MICHIGAN CITY | Northwest Indiana's only zoo now has among its exotic animals three baby timber wolves, whose howling could turn some heads. The major reason for bringing wolves to Washington Park Zoo in Michigan City is to promote them as an endangered species worth protecting, but the high school sports teams being nicknamed ''Wolves'' also didn't hurt.
It's the first time the zoo has had wolves since the 1980s. "It is neat to have them back after so long and the fact that the school does have the wolf as a mascot is pretty awesome as well," said Jacquelynn Schmalzried, a zookeeper and education curator at the lakefront zoo.
Two of the wolves are sisters born just 10 weeks ago in Tennessee while the 13 week old male wolf was brought in from Ohio. The timber wolves, native to North America, Europe, Asia and parts of Africa, won't be out for public viewing until their exhibit directly across from a facility that contains three White Bengal Tigers is finished before the end of summer.
However, visitors can now catch a glimpse of the wolves if they happen to be near a fenced in grassy area where they're occasionally brought out for a short time to exercise. Schmalzried said the wolves have grown immensely since coming here last month and they're now on more of a meat diet, but they like other things including sweet corn. "Since they're young and they're teething they like to chew on that," she said.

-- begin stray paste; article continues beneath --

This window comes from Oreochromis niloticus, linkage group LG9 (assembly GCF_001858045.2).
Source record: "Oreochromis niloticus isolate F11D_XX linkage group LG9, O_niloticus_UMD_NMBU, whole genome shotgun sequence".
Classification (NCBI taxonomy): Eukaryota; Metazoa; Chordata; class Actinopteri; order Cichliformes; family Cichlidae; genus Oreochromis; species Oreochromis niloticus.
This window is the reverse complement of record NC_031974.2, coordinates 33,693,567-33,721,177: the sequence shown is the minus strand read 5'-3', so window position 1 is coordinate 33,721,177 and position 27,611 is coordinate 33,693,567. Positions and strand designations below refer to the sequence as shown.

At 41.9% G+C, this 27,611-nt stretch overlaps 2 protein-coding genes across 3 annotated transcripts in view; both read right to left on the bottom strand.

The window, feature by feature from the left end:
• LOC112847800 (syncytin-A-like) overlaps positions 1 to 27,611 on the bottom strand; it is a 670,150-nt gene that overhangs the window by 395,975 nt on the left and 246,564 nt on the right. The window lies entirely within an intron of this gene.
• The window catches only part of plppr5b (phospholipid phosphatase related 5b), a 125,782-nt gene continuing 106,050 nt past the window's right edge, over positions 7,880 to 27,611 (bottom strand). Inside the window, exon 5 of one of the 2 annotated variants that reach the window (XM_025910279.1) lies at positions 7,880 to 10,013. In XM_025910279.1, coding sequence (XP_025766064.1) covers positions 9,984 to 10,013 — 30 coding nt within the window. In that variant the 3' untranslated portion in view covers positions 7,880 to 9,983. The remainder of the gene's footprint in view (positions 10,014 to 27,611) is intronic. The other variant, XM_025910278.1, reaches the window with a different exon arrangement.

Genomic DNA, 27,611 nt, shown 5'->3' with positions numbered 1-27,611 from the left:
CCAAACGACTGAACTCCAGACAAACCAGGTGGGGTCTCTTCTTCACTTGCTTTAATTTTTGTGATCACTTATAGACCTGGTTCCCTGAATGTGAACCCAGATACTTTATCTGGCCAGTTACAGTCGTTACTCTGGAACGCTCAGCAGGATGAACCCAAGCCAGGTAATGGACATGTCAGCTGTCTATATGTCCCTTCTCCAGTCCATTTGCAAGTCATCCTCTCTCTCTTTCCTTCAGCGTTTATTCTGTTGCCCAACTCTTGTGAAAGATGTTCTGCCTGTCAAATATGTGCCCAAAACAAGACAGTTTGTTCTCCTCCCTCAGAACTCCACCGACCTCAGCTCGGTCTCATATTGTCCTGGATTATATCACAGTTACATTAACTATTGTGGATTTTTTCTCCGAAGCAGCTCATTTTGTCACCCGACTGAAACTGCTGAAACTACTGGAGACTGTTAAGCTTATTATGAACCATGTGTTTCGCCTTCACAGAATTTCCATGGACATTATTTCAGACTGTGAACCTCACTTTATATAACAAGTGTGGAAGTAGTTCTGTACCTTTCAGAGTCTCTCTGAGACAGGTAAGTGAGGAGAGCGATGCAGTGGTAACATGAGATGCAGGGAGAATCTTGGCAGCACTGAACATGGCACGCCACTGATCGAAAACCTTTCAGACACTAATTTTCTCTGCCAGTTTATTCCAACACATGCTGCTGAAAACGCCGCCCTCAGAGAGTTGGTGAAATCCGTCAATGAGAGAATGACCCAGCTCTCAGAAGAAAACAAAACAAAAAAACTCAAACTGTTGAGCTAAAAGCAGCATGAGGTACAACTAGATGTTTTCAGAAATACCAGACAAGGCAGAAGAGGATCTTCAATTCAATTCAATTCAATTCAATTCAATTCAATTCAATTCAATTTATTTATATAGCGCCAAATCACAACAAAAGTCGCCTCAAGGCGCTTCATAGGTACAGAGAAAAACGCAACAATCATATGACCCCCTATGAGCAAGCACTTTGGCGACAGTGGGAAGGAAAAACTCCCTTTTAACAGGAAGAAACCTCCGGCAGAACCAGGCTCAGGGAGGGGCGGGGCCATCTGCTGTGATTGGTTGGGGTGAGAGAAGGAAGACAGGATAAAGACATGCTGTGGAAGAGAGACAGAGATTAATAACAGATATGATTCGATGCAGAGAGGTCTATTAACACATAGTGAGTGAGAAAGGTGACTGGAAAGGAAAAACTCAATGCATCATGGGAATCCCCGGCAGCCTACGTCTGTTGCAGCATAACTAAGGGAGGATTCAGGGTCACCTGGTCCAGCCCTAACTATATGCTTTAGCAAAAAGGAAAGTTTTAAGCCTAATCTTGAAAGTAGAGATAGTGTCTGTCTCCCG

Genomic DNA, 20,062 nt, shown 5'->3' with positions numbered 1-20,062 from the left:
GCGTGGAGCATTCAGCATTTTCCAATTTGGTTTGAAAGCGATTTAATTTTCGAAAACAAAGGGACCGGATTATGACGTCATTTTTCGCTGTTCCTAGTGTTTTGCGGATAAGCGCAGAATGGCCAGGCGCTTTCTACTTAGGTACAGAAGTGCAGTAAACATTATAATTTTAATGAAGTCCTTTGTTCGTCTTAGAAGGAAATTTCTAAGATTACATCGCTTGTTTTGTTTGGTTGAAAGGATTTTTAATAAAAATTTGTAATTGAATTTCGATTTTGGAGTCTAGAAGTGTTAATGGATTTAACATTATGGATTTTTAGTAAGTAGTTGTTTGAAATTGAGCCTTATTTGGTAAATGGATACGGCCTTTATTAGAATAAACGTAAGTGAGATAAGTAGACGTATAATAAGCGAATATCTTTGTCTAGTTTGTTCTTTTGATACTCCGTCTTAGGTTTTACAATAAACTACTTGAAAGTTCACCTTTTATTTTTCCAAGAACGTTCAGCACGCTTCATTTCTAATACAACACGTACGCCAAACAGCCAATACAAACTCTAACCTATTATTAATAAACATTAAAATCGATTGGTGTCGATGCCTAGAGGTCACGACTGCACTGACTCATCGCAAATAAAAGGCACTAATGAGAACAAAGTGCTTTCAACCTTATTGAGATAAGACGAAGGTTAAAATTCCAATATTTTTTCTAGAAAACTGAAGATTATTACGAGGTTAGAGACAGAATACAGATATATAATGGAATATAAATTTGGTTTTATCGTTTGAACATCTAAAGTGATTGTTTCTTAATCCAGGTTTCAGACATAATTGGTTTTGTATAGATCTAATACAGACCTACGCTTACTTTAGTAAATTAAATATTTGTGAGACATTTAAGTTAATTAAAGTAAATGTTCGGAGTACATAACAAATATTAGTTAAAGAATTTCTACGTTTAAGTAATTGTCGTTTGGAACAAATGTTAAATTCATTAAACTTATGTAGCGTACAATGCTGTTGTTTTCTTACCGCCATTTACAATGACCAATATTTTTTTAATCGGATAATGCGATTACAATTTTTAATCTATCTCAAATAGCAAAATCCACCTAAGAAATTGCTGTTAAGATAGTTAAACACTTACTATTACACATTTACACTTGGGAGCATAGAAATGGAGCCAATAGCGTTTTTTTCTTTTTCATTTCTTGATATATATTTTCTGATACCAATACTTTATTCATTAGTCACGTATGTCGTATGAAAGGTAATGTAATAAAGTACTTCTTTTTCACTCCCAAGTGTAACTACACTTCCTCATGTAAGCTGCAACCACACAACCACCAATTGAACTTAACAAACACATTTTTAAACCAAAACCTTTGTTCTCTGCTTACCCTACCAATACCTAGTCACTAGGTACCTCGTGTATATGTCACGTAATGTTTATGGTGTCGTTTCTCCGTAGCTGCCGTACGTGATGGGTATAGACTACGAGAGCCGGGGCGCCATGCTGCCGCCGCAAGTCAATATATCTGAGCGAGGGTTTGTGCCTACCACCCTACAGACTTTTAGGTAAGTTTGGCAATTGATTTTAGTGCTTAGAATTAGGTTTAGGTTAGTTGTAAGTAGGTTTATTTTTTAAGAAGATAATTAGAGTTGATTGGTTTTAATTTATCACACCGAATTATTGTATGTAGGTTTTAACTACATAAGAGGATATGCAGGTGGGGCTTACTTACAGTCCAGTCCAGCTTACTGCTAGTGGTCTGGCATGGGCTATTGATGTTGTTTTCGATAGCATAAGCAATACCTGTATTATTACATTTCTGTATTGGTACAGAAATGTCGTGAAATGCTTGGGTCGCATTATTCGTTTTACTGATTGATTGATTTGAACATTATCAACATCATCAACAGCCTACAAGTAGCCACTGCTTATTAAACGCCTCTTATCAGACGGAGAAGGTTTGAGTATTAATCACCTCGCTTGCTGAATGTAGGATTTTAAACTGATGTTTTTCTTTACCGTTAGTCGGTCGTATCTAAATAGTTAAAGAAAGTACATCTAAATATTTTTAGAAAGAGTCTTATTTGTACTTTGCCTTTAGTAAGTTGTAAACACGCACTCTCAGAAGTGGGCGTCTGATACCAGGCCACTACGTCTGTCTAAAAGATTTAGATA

Zoo Director Jamie Huss said the focus at the zoo is on all endangered species and to educate how the population of certain wild animals diminish and what can be done to restore their numbers. Over hunting is among the reasons cited for timber wolves being endangered along with factors that impact the population of wild animals, in general, like man through development infringing on their natural habitats. "Our hope is that the exhibit will bring some awareness of the wolves' plight," said Huss, who while caring for the wolves has had their traditional howling.
Timber wolves being ancestors of domestic dogs are also known for barking, growling and whining.
The public is invited to take part in naming the wolves by offering suggestions over the phone and on the zoo's webpage.
Huss said three names can be offered by each individual for $5 and half of the proceeds will go for conservation and the remainder for caring for the wolves. Judges will narrow down the list before the end of June then decide on names for each of the wolves on July 25. "It's really exciting to have the public being able to get in on this," said Schmalzried.